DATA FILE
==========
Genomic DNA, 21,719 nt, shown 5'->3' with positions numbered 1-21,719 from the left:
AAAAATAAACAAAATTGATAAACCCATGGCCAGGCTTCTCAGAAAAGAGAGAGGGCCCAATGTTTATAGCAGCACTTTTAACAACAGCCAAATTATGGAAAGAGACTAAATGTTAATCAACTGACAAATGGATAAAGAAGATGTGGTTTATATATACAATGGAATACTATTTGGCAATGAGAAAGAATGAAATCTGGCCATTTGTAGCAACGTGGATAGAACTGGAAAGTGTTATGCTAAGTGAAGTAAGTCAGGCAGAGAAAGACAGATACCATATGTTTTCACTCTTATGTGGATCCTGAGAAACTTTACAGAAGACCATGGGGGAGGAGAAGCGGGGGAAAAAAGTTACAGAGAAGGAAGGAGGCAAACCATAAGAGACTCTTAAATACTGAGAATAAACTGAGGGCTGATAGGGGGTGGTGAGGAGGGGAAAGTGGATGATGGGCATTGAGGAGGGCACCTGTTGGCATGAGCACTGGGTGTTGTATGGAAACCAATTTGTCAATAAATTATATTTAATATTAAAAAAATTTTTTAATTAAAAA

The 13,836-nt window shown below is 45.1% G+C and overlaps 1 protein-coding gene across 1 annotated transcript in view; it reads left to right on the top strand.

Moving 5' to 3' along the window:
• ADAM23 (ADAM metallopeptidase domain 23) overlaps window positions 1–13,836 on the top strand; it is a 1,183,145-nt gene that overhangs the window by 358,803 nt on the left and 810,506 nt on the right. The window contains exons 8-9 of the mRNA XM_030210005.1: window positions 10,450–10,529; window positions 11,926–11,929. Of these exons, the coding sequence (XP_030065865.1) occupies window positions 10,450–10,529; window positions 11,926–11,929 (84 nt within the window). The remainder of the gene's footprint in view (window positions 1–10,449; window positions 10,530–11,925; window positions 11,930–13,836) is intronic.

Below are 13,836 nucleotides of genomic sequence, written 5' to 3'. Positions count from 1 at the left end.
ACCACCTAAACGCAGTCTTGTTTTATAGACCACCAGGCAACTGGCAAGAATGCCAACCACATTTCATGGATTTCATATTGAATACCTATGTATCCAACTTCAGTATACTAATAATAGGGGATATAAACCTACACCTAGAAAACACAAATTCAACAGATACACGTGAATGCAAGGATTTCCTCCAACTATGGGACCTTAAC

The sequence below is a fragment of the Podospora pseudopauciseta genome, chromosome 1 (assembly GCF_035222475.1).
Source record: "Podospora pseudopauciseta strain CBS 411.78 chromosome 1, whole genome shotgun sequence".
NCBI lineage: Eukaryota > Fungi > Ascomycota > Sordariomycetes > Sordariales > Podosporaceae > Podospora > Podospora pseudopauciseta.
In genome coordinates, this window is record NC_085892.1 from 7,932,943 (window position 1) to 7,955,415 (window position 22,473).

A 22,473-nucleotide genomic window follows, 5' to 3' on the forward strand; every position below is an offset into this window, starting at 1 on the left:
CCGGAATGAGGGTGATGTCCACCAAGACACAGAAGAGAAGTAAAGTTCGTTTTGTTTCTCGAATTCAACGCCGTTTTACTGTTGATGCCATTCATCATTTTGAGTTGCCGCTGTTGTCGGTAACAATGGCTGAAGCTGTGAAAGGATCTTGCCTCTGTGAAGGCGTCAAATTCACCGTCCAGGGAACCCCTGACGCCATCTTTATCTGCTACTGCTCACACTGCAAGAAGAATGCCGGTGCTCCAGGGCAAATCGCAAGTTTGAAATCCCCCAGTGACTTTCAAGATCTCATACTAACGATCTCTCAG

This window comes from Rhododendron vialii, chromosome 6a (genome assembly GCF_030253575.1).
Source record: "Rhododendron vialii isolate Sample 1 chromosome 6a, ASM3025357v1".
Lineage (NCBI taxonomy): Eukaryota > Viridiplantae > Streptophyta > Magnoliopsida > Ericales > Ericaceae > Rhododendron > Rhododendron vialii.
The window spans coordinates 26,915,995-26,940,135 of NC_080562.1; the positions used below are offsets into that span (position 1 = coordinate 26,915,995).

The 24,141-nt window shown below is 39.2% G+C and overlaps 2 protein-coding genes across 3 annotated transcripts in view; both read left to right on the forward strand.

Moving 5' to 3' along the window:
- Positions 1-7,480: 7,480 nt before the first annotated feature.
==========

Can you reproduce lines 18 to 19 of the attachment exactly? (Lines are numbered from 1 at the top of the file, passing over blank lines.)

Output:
The 24,141-nt window shown below is 39.2% G+C and overlaps 2 protein-coding genes across 3 annotated transcripts in view; both read left to right on the forward strand.

Moving 5' to 3' along the window: